Here's the amazing thing - through being leveled, I am more aware of my utter dependence on Jesus than ever before. I'm no closer to finding answers about my life's direction, except that I want to be where He is. For now, he has me carrying on carrying on. There's only a couple weeks until this semester ends and the public pools start to open and the freckles start to pop out on my forearms. I actually enjoy teaching, I just need to make sure to establish a better balance next time around. I also need to be daily reminding myself that though society's goal for its members is to be educated and functional parts of the nation's workforce, God's goal is that we know and be reconciled to him.

Thursday, March 6, 2014

Drawing in

In trying to draw closer into Jesus this season of Lent, today I was reminded again how I've often approached scripture with a self-focused goal. I've looked for the stories of his life to prescribe what I should look like, what I should feel, whom I should love and how I should serve, rather than reading them to see and in response, worship the God described. When I don't begin with worship, I start in on a path I am bound to fail. If for one moment I look at Jesus and let my shortcomings bring me shame rather than to my knees, I will push him away. If I read of his actions and the first thing I ask is, "What should I do?", I've missed him entirely.

Of course I believe that scripture should and does lay out how we should live. There is great freedom in following Jesus. And yes, going back to my post "Lenting it out", I am called to pick up my cross and follow him. However, I think I often forgo my business of worshipping and enjoying Jesus to take up his business of sanctifying me. I get it backwards. Even a noble goal of looking more like Jesus or not wasting the life I've been given are goals that hold personal achievement and self-betterment at their core. I remember for the longest time honing in on various areas of my life I needed to work on and surrender. I would become so fixated on the problem and in trying to force myself into submission, I failed to see Jesus was transforming me from the inside-out. Yet when I draw near to him, I loosen the grip on the things I'd otherwise find so hard to relinquish. Rather than ripping out the desire for sin, He grows my desire for himself, pushing aside the other idols.

When my heart draws into his, there's no fear of what will be demanded next. There's no worry over whether I'm giving enough. There's no condemnation over missed opportunities to love. Really, there's just him.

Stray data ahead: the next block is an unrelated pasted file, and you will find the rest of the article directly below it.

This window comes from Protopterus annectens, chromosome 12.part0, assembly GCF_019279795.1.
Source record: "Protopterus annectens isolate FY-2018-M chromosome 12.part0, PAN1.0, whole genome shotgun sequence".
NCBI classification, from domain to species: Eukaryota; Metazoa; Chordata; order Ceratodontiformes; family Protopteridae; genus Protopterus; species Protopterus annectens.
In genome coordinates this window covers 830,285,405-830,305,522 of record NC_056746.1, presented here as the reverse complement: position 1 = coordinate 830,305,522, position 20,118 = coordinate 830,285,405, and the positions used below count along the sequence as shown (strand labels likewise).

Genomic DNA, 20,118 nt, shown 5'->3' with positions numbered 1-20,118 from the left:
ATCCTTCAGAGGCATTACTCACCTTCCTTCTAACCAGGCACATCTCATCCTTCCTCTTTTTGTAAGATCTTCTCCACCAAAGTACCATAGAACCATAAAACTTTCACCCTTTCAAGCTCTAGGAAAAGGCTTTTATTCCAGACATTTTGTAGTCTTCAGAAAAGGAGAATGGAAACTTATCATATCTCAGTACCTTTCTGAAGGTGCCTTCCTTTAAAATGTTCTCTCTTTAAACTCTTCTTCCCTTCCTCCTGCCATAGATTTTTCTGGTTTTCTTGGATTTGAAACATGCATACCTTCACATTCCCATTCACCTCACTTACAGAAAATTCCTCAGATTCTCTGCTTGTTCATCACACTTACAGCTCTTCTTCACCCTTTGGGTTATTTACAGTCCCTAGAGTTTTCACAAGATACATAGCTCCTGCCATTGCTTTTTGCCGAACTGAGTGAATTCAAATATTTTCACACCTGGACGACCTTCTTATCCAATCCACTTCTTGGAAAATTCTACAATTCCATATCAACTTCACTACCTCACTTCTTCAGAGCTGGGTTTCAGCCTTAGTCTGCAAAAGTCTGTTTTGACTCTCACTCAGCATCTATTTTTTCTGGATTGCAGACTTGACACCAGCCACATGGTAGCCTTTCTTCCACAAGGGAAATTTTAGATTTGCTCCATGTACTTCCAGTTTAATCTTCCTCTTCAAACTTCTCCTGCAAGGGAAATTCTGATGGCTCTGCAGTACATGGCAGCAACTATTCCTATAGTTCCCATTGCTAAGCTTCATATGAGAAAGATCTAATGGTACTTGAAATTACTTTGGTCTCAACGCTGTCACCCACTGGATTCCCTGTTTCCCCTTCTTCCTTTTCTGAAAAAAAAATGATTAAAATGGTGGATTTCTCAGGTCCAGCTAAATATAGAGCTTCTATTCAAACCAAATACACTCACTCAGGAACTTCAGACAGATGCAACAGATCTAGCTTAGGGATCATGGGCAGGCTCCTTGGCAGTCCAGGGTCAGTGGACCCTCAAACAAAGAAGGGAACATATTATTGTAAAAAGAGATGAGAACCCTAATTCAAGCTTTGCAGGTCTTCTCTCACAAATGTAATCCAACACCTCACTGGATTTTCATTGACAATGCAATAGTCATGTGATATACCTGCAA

Wednesday, March 5, 2014

Lenting it out

Hellebores, "Lenten Rose"

It's the season of Lent, so the hellebores in the garden tell me, and I'm giving up my determination to be uncomfortable with the person of Jesus. Let me clarify - Jesus should make me uncomfortable in that his life and his love compel me to be transformed, but the kind of discomfort I have felt for so long was of feeling like I didn't belong in his company. I found it much easier to reflect on and reach out to God the Father than Son of God. On some level it had been easier to worship an invisible God than a tangible Jesus.

I know when these feelings began. My introduction to Jesus was likely in songs and blue-sashed figurines on felt boards in Sunday school. At the age of seven, I remember asking Jesus into my heart, and being excited to tell the kids at school about him - especially this one kid who, based on his behavior, I figured really needed Jesus. But it was during a junior high mission trip that I first felt something fracture.

It was the heels of an emotionally sweeping prayer at the end of a particularly moving sermon on repentance that we were told to stand up and shout, "I want the cross!" if we wanted to give our lives to Jesus. Now Jesus already had my life, and being a stoic child who cringed at the hand motions to songs, I was like a deer in headlights. As pre-teen after pre-teen leapt to their feet, I finally rose caving to the pressure and not wanting to look like I was un-choosing Jesus. I quietly mumbled, "I want the cross." That moment of inauthenticity set the wheels in motion to my belief that there was an accepted and expected emotional response to Jesus that people who truly loved him should have. It was to be emphatic and unashamed. I was reserved and self-aware. By the measure of my response, I had left Jesus hanging there on the cross.